Safe and Sound

The Farmers Bank of Milton

Milton, KY
4
Star Rating
The Farmers Bank of Milton is an FDIC-insured bank founded in 1902 and currently based in Milton, KY. The bank holds equity of $35.1 million on $238.2 million in assets, according to December 31, 2017, regulatory filings.

Thanks to the efforts of 49 full-time employees in 5 offices in multiple states, the bank holds loans and leases worth $140.1 million, $119.5 million of which are for real estate. The bank currently holds $202.7 million in deposits from U.S. customers.

Overall, Bankrate believes that, as of December 31, 2017, The Farmers Bank of Milton exhibited a good condition, earning 4 out of 5 stars for safety and soundness. Keep reading for a look at how the bank did on the three important criteria Bankrate used to score U.S. banks.

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THE INSTITUTION'S SCORE

Capital Score

Capital is a valuable measurement of an institution's financial resilience. It works as a bulwark against losses and provides protection for depositors when a bank is struggling financially. When it comes to safety and soundness, more capital is preferred.

The Farmers Bank of Milton achieved a score of 20 out of a possible 30 points on our test to measure capital adequacy, better than the national average of 13.13.

One way to measure this buffer is looking at a bank's Tier 1 capital ratio. The Farmers Bank of Milton's Tier 1 capital ratio was 23.13 percent, exceeding the 6 percent level regulators consider adequate, but below the national average of 25.65 percent. A higher capital ratio means the bank will be better able to stand up to economic downturns.

Overall, The Farmers Bank of Milton held equity amounting to 14.74 percent of its assets, which exceeded the national average of 12.03 percent.

Asset Quality Score

In this test, Bankrate tries to estimate the effect of troubled assets, such as unpaid loans, on the bank's capitalization and allocated loan loss reserves.

Having extensive holdings of these kinds of assets suggests a bank could eventually have to use capital to absorb losses, decreasing its equity buffer. It also means that there are likely to be many assets that are in non-accrual status and thus aren't earning money, resulting in reduced earnings and potentially more risk of a failure in the future.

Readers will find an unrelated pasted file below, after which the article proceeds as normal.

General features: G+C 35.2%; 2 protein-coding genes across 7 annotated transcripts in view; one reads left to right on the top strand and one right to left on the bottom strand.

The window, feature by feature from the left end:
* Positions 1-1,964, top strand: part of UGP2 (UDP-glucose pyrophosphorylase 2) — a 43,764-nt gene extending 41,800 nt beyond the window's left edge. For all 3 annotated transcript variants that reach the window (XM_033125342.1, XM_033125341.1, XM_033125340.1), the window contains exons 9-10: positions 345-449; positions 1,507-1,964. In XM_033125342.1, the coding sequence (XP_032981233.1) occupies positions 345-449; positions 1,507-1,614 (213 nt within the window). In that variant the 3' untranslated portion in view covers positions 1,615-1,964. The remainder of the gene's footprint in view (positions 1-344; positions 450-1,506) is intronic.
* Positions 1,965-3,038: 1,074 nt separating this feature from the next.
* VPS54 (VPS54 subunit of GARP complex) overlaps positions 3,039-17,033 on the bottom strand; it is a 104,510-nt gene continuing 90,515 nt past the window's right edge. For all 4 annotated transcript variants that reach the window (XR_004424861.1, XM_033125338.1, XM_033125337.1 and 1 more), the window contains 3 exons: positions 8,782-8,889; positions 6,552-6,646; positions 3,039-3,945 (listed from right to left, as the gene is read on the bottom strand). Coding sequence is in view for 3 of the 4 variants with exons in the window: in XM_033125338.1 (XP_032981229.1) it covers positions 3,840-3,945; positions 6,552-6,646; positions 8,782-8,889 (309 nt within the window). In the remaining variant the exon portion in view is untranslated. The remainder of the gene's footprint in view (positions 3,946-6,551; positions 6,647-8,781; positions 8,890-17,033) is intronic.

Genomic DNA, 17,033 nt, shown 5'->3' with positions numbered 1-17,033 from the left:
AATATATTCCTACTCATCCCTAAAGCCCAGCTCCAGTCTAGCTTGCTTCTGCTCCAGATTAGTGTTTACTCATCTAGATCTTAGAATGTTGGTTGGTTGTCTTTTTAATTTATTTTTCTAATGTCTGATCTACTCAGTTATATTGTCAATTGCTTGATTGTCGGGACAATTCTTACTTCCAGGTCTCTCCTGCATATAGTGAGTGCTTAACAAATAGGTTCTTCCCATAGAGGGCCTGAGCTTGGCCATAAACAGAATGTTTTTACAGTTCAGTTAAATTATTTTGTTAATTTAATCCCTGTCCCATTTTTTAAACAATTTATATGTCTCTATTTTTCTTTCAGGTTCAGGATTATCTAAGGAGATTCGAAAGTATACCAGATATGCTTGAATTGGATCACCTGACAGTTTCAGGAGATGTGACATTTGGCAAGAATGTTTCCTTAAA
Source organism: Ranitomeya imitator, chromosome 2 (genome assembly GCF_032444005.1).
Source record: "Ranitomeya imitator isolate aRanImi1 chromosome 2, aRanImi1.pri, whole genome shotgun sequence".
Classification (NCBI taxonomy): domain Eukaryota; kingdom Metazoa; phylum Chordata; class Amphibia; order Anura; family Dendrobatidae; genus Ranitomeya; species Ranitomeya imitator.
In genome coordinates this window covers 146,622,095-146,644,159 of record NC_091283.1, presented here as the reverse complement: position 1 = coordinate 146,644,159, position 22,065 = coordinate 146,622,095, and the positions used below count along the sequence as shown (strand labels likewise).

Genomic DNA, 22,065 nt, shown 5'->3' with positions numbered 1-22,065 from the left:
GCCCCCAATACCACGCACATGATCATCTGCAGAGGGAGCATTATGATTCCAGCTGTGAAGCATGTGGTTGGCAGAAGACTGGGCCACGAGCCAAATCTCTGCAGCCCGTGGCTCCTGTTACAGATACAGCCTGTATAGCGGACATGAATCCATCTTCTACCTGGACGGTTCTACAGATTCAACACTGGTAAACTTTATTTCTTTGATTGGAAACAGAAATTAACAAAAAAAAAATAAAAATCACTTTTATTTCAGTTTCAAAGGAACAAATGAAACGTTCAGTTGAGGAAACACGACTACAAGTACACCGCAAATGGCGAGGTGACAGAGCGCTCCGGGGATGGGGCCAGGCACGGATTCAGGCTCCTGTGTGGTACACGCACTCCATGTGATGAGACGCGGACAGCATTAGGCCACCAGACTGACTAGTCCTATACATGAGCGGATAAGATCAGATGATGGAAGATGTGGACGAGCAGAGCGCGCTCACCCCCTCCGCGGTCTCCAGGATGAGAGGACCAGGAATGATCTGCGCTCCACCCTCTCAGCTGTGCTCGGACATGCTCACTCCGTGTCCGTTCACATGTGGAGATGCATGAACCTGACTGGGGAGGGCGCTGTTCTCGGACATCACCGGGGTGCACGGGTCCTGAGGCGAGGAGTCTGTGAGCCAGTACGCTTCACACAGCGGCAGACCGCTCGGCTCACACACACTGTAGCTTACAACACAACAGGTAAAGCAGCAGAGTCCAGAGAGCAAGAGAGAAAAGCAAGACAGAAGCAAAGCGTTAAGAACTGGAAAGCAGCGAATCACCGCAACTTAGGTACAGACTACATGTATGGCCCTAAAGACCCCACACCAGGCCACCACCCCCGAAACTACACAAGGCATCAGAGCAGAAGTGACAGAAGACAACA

On Bankrate's test of asset quality, The Farmers Bank of Milton scored 32 out of a possible 40 points, coming in below the national average of 37.49 points.

A useful indicator of asset quality is the percentage of problem assets a bank holds compared to its total assets. As of December 31, 2017, 4.08 percent of The Farmers Bank of Milton's loans were noncurrent -- in other words, they were more than 90 days past due or were in non-accrual status. That's above the national average of 1.01 percent.

Banks maintain a reserve to deal with problem assets known as an "allowance for loan and lease losses." That reserve's size can be a useful indicator when evaluating a bank's ability to manage troubled assets, especially when compared to the total amount of problem loans. Unfortunately, the FDIC did not provide information on The Farmers Bank of Milton's loan loss allowance in its most recent filings.

Earnings score

A bank's profitability affects its safety and soundness. Earnings can be retained by the bank, boosting its capital cushion, or be used to address problematic loans, potentially making the bank better able to withstand financial shocks. Banks that are losing money, however, are less able to do those things.

The Farmers Bank of Milton fell behind the national average on Bankrate's test of earnings, achieving a score of 12 out of a possible 30.

One important measure of a bank's earnings is return on equity, calculated by dividing net income (profit, basically) by total equity. The most recent annualized quarterly return on equity for The Farmers Bank of Milton was 5.73 percent, below the national average of 8.10 percent.

The bank earned net income of $2.0 million on total equity of $35.1 million for the twelve months ended December 31, 2017. The bank had an annualized return on average assets, or ROA, of 0.84 percent, below the 1 percent deemed satisfactory in accordance with industry standards and below the average for U.S. banks of 1.00 percent.

WHAT IS SAFE & SOUND?

Bankrate.com's Safe & Sound Ratings provide a star rating system to evaluate the current financial status of financial institutions. The information gathered about banks, credit unions and thrifts is updated as set forth in the Terms of Use of Safe & Sound Ratings and Reports. The Safe & Sound Ratings information is grouped by categories of banks, thrifts and credit unions.

Scoring methodology

Bankrate.com evaluates the financial condition of institutions and assigns a one- to five-star rating for each with five stars representing the highest rating. Institutions with satisfactory performance will generally receive a rating of three or more stars. The majority of institutions fall into the three- to four-star range. An institution with an "NR" rating may be too new to rate or may have limited the publicly available information in their regulatory filings. The "NR" is not an indication of financial strength or weakness. The Safe & Sound rating is believed to be reliable, but the information is not guaranteed. In addition, events since the information was collected may have altered the institution's financial condition.